How to encourage trust and offer guidance when working with young people


In preparation, I asked a group of young people ‘How do you encourage trust and offer guidance when working with your age group?’ One response was: “Bribery usually helps.”

I of course don’t think Bribery is the most effective way that we can encourage trust and guidance when working with young people and have found that mostly in my years of youth work that these things happen through presence, consistency and authenticity.

Although there have been a few times over the years where young people have sought guidance from me because of a particular situation; For example, a talk where I spoke about my insecurities as a teenager meant a young person shared some things with me she hadn’t shared before. It is often because of being present, consistent, and authentic, that young people can see us as a role model and someone that can be trusted to input into their lives and help them navigate the confusing world that is adolescence.

This was particularly important to me as a young person when looking at the youth leaders in my youth groups and deciding whether I could trust them to speak into my life.


Jesus and demonstrable authenticity

One of the young people I asked about developing trust and guidance said: “I need the smaller things to help me understand who they are. I might know someone well, but I need to know I can trust them.”

Although Jesus could be confusing and mysterious when walking around Israel with his ragtag bunch of disciples, he had a demonstrable authenticity about him that massively impacted people’s lives. He had come to bring the good news of the kingdom, the freedom and restoration that that brings and point people towards the father. This authentic message that was in everything that Jesus did was the reason that often, when a person came across Jesus, whether he spent a lot of time with that person or very little, their lives were changed.

When we see Jesus come across Andrew and Peter fishing, in the book of Luke, Jesus had already begun making a name for himself with his Kingdom message. So when he says ‘follow me’ They don’t blindly follow a stranger, but drop their nets for a man who they have been watching make an impact in their community and was demonstrably authentic and someone they could trust with their lives.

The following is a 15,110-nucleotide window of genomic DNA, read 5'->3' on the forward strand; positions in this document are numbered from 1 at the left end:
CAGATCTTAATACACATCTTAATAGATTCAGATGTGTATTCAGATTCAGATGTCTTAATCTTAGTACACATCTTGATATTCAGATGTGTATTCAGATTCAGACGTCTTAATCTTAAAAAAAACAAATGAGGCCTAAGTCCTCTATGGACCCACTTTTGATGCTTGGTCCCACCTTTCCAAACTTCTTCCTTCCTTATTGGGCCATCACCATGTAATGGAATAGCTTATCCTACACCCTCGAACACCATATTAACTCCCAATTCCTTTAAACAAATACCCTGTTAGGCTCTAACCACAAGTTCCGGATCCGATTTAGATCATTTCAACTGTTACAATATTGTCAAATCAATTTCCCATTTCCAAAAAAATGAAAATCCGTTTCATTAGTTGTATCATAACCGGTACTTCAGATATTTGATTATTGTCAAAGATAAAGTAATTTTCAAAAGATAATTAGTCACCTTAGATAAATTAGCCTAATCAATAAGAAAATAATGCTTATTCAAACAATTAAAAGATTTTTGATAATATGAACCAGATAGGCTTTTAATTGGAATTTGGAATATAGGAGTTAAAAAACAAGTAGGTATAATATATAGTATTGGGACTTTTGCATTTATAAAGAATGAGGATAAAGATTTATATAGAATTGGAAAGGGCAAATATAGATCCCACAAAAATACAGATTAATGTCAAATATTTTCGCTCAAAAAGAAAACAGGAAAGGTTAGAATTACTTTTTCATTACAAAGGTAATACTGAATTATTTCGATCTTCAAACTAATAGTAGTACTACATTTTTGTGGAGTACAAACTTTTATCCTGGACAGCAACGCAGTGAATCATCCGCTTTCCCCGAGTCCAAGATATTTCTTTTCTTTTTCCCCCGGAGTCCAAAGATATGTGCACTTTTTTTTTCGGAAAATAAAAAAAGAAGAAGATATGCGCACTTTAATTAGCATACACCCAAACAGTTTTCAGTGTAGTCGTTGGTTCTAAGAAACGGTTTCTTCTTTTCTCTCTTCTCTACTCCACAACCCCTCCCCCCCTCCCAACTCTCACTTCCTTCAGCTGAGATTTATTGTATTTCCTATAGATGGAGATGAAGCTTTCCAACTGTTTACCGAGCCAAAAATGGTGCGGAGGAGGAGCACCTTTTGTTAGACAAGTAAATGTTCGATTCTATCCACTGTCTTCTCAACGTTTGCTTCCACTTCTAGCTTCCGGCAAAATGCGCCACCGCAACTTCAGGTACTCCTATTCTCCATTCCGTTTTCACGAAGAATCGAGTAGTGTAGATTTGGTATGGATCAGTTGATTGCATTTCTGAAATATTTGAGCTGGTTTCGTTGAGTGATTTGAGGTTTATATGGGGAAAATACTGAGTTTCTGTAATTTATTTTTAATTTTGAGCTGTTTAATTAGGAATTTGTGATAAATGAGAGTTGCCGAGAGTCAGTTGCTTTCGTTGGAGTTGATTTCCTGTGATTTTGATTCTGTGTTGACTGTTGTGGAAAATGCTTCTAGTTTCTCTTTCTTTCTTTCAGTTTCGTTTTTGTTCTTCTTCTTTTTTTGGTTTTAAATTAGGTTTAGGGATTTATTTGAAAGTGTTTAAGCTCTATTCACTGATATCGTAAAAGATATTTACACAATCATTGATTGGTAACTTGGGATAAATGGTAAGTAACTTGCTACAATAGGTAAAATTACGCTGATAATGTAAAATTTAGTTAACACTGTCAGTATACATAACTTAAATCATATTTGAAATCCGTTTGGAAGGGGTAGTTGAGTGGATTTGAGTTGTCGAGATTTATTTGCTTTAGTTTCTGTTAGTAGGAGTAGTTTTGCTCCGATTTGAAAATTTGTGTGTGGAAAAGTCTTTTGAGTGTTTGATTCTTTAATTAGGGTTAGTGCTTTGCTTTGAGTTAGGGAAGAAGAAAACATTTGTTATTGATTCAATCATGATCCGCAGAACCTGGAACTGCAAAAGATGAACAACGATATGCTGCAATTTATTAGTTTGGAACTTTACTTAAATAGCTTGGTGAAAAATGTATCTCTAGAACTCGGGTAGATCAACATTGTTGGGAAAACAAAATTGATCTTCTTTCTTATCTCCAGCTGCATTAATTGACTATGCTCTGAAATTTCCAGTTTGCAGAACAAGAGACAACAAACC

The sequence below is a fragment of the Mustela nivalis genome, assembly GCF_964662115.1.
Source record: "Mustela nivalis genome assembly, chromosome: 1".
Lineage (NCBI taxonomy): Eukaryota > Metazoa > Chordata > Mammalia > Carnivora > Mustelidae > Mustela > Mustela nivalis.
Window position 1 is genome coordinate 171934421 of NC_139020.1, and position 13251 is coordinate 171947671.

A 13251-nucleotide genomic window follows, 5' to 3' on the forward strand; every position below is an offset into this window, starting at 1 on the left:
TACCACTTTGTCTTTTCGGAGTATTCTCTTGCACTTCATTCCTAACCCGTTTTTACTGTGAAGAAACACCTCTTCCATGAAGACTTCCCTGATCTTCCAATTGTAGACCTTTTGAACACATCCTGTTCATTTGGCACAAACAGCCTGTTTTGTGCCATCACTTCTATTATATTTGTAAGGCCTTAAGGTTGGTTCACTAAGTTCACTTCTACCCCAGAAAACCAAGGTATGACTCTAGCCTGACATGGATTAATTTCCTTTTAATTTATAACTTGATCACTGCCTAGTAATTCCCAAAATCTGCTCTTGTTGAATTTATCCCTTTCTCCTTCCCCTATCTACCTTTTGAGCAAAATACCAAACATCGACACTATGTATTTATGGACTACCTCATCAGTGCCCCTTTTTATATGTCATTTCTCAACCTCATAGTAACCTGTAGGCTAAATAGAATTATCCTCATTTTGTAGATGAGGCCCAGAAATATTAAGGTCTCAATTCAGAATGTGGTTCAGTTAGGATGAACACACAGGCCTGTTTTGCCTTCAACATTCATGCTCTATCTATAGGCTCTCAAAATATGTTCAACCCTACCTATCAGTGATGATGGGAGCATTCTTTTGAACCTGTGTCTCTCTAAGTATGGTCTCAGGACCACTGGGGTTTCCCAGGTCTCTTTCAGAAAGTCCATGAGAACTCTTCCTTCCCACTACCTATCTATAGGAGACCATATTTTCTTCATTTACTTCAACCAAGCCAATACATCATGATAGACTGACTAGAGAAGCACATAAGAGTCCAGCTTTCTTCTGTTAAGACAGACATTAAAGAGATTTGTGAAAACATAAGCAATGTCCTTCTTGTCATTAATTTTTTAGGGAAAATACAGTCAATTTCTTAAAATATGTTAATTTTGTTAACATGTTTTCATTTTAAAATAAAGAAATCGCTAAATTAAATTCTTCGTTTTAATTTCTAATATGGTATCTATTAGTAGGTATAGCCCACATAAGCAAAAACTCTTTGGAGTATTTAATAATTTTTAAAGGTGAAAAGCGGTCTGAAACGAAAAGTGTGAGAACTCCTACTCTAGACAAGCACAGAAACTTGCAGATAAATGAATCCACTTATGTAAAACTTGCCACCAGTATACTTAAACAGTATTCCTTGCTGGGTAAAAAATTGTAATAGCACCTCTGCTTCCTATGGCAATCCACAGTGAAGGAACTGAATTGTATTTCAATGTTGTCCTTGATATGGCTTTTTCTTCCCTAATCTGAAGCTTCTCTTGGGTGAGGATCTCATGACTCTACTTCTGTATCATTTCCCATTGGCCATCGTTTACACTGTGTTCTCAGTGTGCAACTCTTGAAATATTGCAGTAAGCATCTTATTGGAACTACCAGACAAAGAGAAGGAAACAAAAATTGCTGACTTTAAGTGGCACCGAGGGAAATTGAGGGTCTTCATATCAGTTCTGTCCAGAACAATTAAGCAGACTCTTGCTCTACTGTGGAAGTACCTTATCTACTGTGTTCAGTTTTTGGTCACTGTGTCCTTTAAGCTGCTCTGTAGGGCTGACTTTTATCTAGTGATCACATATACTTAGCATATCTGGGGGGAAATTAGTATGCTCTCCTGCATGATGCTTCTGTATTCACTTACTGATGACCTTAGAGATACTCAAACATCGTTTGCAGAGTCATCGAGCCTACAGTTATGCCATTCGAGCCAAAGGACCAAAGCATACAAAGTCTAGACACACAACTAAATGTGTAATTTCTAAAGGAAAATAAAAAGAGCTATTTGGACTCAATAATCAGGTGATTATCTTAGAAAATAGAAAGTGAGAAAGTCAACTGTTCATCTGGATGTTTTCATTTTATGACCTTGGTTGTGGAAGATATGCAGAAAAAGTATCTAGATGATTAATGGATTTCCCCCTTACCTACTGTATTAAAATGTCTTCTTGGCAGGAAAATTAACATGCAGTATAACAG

Something that comes up time and time again with young people is the need for someone to be present. Really, the time spent with young people is only a few hours a week, so it can take time to form relationships that are long lasting and beyond superficial. If young people never know if we’re going to be at a group, they probably won’t know for certain that we’re going to be there for them.


It is also vital that we are consistent in who we are, what we believe and how we act. It is difficult to trust someone where you don’t know how they might react to you or your life situation. This is even more important for young people who may not have consistency in their home or social lives. If we can provide a few hours a week of consistent regularity, this can have more impact than we think.


Young people have a canny gift of seeing through falseness. I have spoken to many young people who say: ‘Don’t try to be cool if you’re not cool or don’t try to be loud if you’re not loud.  Just be who you are.’ Authenticity is important to young people who are trying to work out who they are – It is vital that they see what living an authentic life looks like, particularly when it comes to coming to us for guidance or listening to us as we run sessions about life and faith.


The Same applies to us. Our job, in youth ministry is to bring the good news of the kingdom, with the freedom and restoration that that brings and point people towards the Father. This looks different depending on what we’re doing. However, if we model Jesus and be demonstrably authentic, consistent and present, young people will see the kingdom through our lives and see that we can be trusted and feel safe to come to us for guidance.

Whether that is through a game of table tennis with Head Pickleball Paddles at the youth club, on the beach at a residential, picking up litter, running a discussion group, praying, doing the register, running the tuck shop, disciplining someone, sharing something about ourselves, having a quick chat about the football scores or having a serious one-2-one or all the other 101 things we do in youth ministry!


All of these activities are important, none more so than the other. It can be surprising what it is we do that demonstrates to a person that we are someone to be trusted.

We can’t force young people to trust us or come to us for guidance, but we can foster an environment that means they could feel comfortable to do so.


Lorna Wood

Lorna is originally from, arguably the best place in the UK – the West Country, and has been the Youth Minister at St Andrew’s Histon for the past 4 years, previously having worked in youth projects in Cambridge, Swansea and South East London.

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